Vol. I, No. 1
Birmingham, England, 2d Dec.  It gives us pleasure to announce, that the Philosophical faculty of the Protestant University of Giessen has conferred the dignities of Doctor of Philosophy, and Master of Arts upon the Rev. Morris Jacob Raphall, Lecturer to the Birmingham Synagogue, and Head Master of the Hebrew National School there. These distinctions, conferred upon the Rev. Gentleman unsolicited, and altogether free of expense, have given great satisfaction, not only to his own congregation, but to those liberal-minded men of all creeds, who can recognize talent in those who differ from them. Similar honours have been conferred, by the same learned body, upon two eminent Unitarian Divines in this country.
For some time past the Jewish Gazette has held up to its readers the necessity of founding an Israelitish hospital at Jerusalem. When we reflect on the misery of the Israelites of that city, on the yet imperfect state of medicine, and even of the ordinary rules of health in the East, and lastly on the efforts of Europeans in favour of the Christians, such an idea merits all our sympathy. If charity were general for all the unfortunates in that land, we might be able to confine ourselves to a contribution to some philanthropic establishment; but since the Jews are forgotten, by everybody except the missionaries, it is but just that we should recall to our minds, that they profess our belief, and that they are unfortunate. If this thought finds an echo in France, the Archives will open their columns, in order to cause it to arrive at a successful result.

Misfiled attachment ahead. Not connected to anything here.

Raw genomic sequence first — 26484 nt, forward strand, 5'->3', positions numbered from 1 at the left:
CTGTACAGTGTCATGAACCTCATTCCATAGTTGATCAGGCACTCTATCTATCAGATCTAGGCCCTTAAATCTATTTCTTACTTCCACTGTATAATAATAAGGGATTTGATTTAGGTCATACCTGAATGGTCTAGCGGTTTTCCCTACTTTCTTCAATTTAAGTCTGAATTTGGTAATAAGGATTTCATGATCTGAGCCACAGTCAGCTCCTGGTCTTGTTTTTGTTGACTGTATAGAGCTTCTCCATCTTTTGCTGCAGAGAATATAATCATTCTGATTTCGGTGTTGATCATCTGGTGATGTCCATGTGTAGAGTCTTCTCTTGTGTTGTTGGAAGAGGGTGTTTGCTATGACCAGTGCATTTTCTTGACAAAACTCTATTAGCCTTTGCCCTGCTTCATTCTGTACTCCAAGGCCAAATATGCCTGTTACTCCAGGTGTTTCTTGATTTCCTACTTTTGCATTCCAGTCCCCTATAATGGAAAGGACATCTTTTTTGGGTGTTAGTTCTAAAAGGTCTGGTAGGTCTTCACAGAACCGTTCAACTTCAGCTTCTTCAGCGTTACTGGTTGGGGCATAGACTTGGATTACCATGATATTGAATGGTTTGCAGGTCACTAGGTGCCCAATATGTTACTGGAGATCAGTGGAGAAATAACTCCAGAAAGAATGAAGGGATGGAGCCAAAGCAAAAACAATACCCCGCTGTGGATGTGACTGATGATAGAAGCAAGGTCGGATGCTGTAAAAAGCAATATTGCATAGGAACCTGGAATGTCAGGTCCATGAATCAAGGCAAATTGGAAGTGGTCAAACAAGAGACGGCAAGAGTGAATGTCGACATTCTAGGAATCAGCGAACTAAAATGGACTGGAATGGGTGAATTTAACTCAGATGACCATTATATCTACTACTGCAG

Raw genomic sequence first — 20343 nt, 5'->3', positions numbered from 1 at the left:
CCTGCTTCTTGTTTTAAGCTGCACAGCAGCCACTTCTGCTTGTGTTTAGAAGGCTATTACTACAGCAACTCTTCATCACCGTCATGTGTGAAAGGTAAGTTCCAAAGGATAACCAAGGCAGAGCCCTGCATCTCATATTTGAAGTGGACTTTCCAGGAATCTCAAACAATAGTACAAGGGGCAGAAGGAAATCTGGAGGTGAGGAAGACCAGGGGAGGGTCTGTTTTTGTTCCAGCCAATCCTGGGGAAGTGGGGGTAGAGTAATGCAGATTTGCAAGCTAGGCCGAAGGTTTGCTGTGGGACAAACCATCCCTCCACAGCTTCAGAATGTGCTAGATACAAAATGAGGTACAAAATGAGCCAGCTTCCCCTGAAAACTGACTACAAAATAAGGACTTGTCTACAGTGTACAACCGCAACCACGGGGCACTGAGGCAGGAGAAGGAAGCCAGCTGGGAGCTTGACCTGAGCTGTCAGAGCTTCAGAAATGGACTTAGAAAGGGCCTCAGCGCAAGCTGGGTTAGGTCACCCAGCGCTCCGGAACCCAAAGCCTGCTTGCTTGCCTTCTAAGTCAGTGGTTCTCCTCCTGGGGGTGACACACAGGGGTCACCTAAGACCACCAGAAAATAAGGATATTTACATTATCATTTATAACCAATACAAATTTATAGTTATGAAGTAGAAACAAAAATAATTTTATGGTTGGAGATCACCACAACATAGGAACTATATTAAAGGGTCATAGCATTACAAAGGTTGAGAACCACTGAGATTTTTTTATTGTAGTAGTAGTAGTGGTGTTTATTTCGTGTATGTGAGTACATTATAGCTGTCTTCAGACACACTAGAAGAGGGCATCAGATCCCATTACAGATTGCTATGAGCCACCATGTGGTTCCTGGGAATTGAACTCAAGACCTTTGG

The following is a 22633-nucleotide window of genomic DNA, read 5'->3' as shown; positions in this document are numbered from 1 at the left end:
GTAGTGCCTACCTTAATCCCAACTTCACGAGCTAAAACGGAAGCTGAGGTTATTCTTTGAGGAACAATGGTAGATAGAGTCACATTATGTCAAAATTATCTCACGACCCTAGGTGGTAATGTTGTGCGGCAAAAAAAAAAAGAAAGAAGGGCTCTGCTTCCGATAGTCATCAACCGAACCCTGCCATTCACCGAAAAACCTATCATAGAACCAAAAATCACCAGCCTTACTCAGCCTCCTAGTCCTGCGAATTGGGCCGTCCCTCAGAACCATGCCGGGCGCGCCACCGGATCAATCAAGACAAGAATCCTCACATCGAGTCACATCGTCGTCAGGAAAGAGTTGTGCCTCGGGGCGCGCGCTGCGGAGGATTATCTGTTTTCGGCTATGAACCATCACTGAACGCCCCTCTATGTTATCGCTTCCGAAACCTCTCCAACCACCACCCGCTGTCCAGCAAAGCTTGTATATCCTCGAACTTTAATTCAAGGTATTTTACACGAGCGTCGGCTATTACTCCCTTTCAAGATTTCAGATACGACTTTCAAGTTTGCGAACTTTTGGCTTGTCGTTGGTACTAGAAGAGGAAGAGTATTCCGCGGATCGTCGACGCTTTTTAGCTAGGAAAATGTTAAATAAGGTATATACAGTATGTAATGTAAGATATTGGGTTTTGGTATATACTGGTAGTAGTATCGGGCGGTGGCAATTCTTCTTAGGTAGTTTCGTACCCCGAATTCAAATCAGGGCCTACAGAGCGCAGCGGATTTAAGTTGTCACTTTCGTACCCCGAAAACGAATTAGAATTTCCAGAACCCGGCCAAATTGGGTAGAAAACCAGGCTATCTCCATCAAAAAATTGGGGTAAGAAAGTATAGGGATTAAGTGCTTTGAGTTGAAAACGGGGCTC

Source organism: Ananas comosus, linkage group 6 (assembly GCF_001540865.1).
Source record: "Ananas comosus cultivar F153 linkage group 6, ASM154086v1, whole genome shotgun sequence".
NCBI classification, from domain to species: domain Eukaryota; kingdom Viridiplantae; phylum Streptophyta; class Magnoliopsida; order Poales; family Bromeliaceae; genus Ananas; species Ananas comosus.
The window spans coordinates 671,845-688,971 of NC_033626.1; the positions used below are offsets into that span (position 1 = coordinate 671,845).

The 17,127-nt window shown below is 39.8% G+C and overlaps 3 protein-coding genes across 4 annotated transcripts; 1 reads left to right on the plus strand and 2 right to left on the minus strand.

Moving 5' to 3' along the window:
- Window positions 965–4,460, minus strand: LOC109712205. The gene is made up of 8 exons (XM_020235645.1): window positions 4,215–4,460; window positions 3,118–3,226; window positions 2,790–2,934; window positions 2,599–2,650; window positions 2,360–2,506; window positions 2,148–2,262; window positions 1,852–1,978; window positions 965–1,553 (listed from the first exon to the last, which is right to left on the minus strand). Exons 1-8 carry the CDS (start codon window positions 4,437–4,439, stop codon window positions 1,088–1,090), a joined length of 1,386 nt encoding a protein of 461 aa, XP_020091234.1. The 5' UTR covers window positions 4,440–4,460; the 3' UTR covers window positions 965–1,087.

In imitation of our contemporaries, we open the Occident for the same beneficial object; and should any contributions be entrusted to us to further the good work already commenced by Sir Moses Montefiore, we shall be happy to transmit them to the proper quarter in England. --ED. OF THE OCCIDENT.
The Leipzig Gazette contains the following:
During the coming year, the Israelites of Poland will be subject to the military enlistment law, and will not be able to get clear by the payment of money. They are already making up the muster-rolls. Men from the age of eighteen to twenty-five are to be called into service; the Rabbins alone are to be exempt from this military service, which is to be of ten years' duration.
Mr. Marx, director of the Israelitish school at Nancy, has been elected Rabbi of Bayonne.
Mr. Charleville, preacher at Lyons, has been elected Rabbi of Dijon.
The twelfth volume of the translation of the Bible by Mr. Cahen has just appeared. It contains the twelve smaller prophets, and is accompanied by an inedited commentary of Rabbi Tanhum, with a translation and notes by Mr. S. Munk.
(We take this opportunity to inform our readers that for about ten years past, the learned editor of the Archives Israelites has been engaged in translating the Scriptures into French, of which we have unfortunately not seen any part as yet, with the single exception of the introduction (on the Hebrew worship, by Mr. Munk) to the book of Numbers. We should judge that the whole work will be completed in eighteen volumes. The thirteenth is now in press. The cost of each volume on common paper is six francs, and nine on fine paper.- Ed. Oc.)
At Geneva the Israelites have addressed a petition to the council of state, to demand the free exercise of their worship: the council has refused. Let us hope that this refusal may not be final. Shall a Protestant republic be less tolerant than the autocrat of Russia? The mind feels an agreeable sensation in seeing a spirit more in consonance with the times prevailing at Argau. The journals of this canton give some very interesting. details concerning the opening of the Jewish school at Lengau.